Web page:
Early termination fee (buy-out option)

It is important to include the early termination fee when preparing your lease agreement. The fee usually varies, but, in most cases, it is two months’ worth of rent. It will help protect you as well as give the tenant the option to terminate their agreement early. It may help you cover the expenses while you wait or search for a new tenant.  

Other than this, you may choose to offer the tenant a buy-out option, depending on the lease duration. A buy-out option is simply an option for the tenant to continue paying the rent for the duration of the lease agreement until a new tenant is found.

Don’t seize the security deposit as rent

A security deposit is supposed to cover any damages or discrepancies that may arise during the tenancy. The security deposit is not rent and does not have anything to do with the monthly lease amount that you charge your tenant. A security deposit should only be used for repairs or damage to the property and should never be used to collect rent from your tenant because then you are violating the law.

Most tenants usually anticipate that they may lose their security deposit. As a result, they may intentionally damage the property to make it seem like they had to pay more than they did. Therefore, it is vital that you clearly state in the lease agreement how much money the tenant will be liable for and how much you will charge them for repairs.

Suppose you hold a security deposit for damages that occurred during the tenancy.  In that case, you should list this amount in the agreement so your tenant understands what is expected of them in terms of damage. It can also be helpful to list these costs separately from the rent being charged so that your tenant knows how much it will cost them to repair any damages and what they will be paying.

As much as the security deposit usually covers two months’ worth of rent, the same as the early termination fee, it is recommended that you not accept the security deposit in place of an early termination fee. This is because the tenant may not feel obligated to protect the property anymore, and they may cause more damage, which may be very costly to repair. Should you accept the security deposit as the early termination fee and the tenant causes more damage to the property, you may be forced to file a claim at the small claims court demanding that the tenant pay for the damages. This process may be slow, costly, and even more stressful.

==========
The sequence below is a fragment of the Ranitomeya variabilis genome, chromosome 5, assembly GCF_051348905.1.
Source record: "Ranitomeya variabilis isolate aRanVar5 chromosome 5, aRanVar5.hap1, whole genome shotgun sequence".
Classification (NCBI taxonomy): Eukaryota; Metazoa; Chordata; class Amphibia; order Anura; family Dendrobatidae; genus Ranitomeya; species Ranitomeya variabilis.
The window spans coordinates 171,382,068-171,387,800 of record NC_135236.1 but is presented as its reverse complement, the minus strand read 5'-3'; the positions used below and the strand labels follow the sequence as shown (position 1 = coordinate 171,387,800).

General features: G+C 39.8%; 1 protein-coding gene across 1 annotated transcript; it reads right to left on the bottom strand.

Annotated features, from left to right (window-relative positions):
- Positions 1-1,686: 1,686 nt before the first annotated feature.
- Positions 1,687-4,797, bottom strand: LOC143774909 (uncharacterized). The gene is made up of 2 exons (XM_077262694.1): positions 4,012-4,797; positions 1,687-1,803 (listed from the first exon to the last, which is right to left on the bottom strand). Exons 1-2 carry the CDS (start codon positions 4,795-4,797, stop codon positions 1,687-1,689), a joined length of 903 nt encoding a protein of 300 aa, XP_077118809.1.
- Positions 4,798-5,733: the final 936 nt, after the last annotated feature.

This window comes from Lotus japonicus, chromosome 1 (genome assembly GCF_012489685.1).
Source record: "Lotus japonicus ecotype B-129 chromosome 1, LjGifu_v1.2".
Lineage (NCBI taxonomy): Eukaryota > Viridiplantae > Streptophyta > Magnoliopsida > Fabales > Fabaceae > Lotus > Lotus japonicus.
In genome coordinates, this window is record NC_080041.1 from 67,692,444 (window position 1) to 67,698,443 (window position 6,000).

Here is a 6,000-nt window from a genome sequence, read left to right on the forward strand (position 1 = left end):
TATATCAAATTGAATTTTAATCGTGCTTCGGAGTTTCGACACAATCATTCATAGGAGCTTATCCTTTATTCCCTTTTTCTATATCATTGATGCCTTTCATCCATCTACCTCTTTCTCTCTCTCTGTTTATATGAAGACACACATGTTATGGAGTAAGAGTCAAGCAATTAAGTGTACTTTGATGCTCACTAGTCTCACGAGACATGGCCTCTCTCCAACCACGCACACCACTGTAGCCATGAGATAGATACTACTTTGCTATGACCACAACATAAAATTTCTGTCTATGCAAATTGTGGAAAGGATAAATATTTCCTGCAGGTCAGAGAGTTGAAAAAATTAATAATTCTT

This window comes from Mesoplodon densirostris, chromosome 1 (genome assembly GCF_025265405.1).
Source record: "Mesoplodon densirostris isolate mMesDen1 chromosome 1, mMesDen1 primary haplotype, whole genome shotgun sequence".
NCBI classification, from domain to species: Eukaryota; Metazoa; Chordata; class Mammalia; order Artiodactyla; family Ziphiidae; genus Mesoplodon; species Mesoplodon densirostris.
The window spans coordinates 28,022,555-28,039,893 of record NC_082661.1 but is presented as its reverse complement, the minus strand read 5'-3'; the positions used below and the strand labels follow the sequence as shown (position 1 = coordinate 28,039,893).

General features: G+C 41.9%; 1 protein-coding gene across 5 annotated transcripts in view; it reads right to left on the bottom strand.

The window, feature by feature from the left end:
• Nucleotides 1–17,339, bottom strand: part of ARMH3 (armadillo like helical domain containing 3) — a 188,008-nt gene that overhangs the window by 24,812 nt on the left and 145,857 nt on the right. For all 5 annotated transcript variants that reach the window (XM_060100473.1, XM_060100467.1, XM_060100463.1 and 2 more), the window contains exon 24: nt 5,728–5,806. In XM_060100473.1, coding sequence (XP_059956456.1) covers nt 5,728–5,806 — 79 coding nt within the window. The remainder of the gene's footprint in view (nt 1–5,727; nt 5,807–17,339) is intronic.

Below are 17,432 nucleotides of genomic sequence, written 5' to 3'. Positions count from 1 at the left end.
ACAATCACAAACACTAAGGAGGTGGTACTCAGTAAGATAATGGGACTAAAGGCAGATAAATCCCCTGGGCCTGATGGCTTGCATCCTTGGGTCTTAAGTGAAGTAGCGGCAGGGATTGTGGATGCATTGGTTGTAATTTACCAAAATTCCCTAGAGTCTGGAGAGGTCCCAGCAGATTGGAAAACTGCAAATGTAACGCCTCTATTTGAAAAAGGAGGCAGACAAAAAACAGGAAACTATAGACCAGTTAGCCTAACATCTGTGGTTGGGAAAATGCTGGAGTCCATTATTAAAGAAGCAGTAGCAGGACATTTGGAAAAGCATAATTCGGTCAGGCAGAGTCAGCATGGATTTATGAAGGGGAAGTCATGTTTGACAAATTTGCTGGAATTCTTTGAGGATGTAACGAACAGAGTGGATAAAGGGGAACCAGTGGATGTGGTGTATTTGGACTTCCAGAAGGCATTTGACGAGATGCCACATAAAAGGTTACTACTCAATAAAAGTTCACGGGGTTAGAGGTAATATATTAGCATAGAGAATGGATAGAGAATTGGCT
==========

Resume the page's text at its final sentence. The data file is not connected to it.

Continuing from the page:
Clause Examples

Given below are early termination of lease clause templates:

Free Editable Lease Termination Agreement Template 01 as Word Document
Free Printable Lease Termination Agreement Template 02 as Word File
Great Editable Management Lease Termination Agreement Template as Word Document
Free Printable Lease Termination Agreement Template 03 as Word File
Free Editable Military Clause Lease Termination Sample as Word File
Free Editable Severability Clause Sample in Word Format
Free Editable No-Subletting Clause Sample as Word File
Great Downloadable Lease Termination Clause Sample 01 in Word Format
Free Editable Lease Termination Clause Sample 02 as Word File
Free Printable Cleaning Clause Sample as Word File
Best Editable Security Deposit Clause Sample as Word File
Great Downloadable Painting Charges Clause Sample in Word Format
Free Printable Rent Abatement Clause Sample in Word Document
Free Editable Indemnification of Landlord Clause Sample in Word File
Free Printable CPI Rent Increase Clause Sample as Word File
Best Downloadable Force Majeure Clause Sample in Word Format

    Why Would a Tenant Want to Terminate the Lease Clause Early?

    There are several reasons why a tenant would want to terminate the lease early. Some of the common reasons include:

    Military deployment

    If your tenant is a military member and has been deployed, they may feel compelled to terminate their lease early. The Service Members Civil Relief Act permits those in the armed forces, i.e., the armed forces, the National Guard, and the Atmospheric Administration, to terminate their lease early to start active duty or if their orders take them 50-100 miles away from their home. However, the tenant must give you a 30-day notice and pay the average rental amount, with the excess being treated as a travel or relocation fee and not refundable.